Editor's Note: The Batavian has reached out to all public school districts in Genesee County to check on how the budget season has been going so far. School district responses will be published as they are received.
While neither Oakfield-Alabama nor Pembroke school districts plan to eliminate any jobs, each would like to add at least one position, including a social worker and maintenance person, to the 2022-23 budget.
First up is Oakfield-Alabama Central School, which reports a tax levy “way under” the cap of 1.97 percent. With a proposed 2022-23 budget of $23,589,606, or a 10.45 percent increase, the district is looking at a 1.1 percent tax levy increase, Superintendent John Fisgus said.
Although expenses for this next year are “hard to manage and estimate at times,” the district has proposed adding three positions: one elementary school special education teacher, one maintenance worker and one guidance office secretary.
During the school board’s March 15 meeting, the need for a maintenance worker was reviewed and explained. There have been two grounds and one maintenance staff to tend to the district’s property, sports fields and building maintenance. The proposed additional position is “no reflection on staff,” Fisgus said, but is called for given the amount of work to be done.
There are 70 acres to maintain and landscape, which gives each of the two grounds people 35 acres each. Adding a maintenance position would reduce that to about 23 acres each. Maintenance also does the winter snowplowing in addition to grooming the baseball and football fields and other outdoor areas, he said. This person would also serve as a backup for the existing staff. As it is, the district is down one grounds person, which will be replaced, he said.
“I always thought the size of this district was small and rural, but wow, do we have land,” he said. “Especially with the capital project. We want to make sure our maintenance can keep up with the (work to be done). If someone called in … we’re very worried.”
The current staff has been doing “quite a bit of overtime” to get tasks done, Director of Facilities Jordan Yager said. “They’ve done an awesome job; they just can’t get to everything they need to get done.”
Hiring the additional position would cut down on overtime, he said.
Good news for the district is a state aid boost of $1.5 million more or an 11 percent increase, Fisgus said. As for predicting future costs, “it's a guessing game when we don't know the outcome of the Governor's Budget,” he said.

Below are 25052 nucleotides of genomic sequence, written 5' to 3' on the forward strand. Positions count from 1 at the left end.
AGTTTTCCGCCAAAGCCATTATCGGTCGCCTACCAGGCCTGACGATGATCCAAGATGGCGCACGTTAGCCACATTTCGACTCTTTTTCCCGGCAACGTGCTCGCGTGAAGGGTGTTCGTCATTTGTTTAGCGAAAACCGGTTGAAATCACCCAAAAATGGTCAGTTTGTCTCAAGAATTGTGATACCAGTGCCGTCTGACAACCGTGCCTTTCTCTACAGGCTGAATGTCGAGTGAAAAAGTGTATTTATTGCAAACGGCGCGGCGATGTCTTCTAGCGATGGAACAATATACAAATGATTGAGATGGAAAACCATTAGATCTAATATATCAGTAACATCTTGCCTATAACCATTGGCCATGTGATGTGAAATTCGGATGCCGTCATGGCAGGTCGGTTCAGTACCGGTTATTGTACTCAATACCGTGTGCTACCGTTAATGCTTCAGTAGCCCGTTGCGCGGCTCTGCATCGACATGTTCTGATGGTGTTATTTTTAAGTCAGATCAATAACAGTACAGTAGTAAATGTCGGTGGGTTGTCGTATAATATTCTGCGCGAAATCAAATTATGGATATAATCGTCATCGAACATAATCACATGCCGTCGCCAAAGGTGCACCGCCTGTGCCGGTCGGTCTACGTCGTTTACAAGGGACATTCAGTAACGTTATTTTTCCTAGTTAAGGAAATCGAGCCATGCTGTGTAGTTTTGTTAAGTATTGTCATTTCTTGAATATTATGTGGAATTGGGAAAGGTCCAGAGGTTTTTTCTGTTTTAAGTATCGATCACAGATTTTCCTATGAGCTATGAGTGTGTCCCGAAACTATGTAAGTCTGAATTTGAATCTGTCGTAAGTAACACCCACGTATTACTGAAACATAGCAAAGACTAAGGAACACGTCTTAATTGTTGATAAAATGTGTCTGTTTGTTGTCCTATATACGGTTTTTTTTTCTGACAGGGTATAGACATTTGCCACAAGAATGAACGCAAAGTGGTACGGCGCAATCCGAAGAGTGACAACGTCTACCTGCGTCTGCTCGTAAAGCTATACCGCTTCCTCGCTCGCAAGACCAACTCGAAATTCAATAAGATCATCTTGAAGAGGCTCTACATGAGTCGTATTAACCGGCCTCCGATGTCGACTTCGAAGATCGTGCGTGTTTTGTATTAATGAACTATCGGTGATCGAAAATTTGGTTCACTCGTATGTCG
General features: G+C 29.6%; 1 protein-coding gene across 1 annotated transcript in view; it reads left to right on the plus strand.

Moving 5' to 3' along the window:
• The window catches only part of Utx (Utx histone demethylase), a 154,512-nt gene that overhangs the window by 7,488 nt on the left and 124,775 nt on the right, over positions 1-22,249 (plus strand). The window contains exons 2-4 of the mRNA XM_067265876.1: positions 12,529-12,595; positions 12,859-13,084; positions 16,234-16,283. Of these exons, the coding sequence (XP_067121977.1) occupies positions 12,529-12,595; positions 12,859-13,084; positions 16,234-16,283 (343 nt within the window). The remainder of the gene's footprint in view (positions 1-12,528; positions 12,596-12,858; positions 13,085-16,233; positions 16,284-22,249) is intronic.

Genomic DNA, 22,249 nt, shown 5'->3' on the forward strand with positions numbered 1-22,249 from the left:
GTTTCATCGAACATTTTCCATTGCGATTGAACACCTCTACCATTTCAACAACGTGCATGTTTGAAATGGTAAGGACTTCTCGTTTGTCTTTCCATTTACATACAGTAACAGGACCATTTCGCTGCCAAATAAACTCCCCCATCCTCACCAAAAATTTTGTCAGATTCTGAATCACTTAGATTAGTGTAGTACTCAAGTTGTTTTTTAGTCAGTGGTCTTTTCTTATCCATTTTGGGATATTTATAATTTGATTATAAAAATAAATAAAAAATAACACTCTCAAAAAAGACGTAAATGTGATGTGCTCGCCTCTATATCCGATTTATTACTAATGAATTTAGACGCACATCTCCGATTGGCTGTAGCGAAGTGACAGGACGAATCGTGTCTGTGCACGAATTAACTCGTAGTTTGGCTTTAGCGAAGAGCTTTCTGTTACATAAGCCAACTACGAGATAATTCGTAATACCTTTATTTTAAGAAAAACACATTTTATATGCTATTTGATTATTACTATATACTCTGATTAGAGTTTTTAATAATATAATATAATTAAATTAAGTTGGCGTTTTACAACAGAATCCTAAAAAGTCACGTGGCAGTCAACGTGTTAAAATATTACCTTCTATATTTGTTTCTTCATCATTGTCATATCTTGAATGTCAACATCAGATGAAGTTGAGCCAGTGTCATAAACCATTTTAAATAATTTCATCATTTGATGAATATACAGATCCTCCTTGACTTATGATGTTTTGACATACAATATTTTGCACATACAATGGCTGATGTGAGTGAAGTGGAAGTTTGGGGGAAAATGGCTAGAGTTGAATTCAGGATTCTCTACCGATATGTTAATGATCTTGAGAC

“With the increased costs of gasoline, electricity, and other utilities, we have to forecast out how much longer these increased expenses might continue,” he said. “The inflation rates along with the allowable levy growth factor play into our decision-making when calculating our expenditures.”
Although revenues are up by $2,168,785 from this past year, he is concerned about Foundation Aid, which has tentatively reflected a decrease of about $100,000 from what the district expected, he said.
“That’s huge for a small rural school. We will need to wait and see what the Governor’s budget entails,” he said. “Our Board of Education is well informed to make the most appropriate and fiscally responsible decisions for our community. I praise their work and commitment to our students, staff, teachers, administrators, and school community. It also helps to have the best Business Adminstrator around to navigate these waters.”
This year’s budget ballot will include a proposition to add a student representative to the Board of Education in 2023. Fisgus is “excited for the opportunity” to have a student on the board, he said. Student ex-officios provide input and updates from the student community, and typically do not vote on district matters.
“We will have a separate proposition on the ballot for our community to vote on this,” he said.
Pembroke Central School does not have a proposed budget as of yet, Superintendent Matthew Calderon said. District officials usually recommend a tax levy increase of about 2 percent, even though “there are times when the tax cap is far above that,” he said.
Since the tax cap formula includes a calculation for a capital outlay project, he is proceeding with caution before determining a tax levy and related increase or decrease.
“We are waiting for the state budget to pass to determine whether or not we can include a capital outlay project in the proposed budget. That decision will affect our final allowable tax cap and is to be determined,” he said.
Total expenses are also to be determined, he said,given that “there are expenses that are out of our control.” Those expenses include the rising costs for utilities and health insurance, “which limits our capacity to expand programs for students.”
An increase in state aid, based on the governor’s initially proposed budget, was not enough to cover the district’s preliminary budget, Calderon said. That may mean some belt-tightening if necessary.
“We are prepared to reduce costs to eliminate any deficit,” he said. “And a few retirements may assist in doing that.”
Pembroke is looking at adding one social worker position to “better support the social-emotional needs of students, families and employees,” he said. There are no plans to eliminate any positions.
As for the budget process, there is one big, unanswered question.
“It is challenging to propose and finalize a school district budget when the state budget is late,” Calderon said.
School budget votes are on May 17, and each school district will conduct a hearing/presentation at least one week prior to the vote. Oakfield-Alabama's hearing is scheduled for 6 p.m. May 10 and Pembroke's hearing is at 6:30 p.m. May 10.
File photo: A new tennis court at Oakfield-Alabama is one of the items needing maintenance at the district, officials say. Photo by Howard Owens.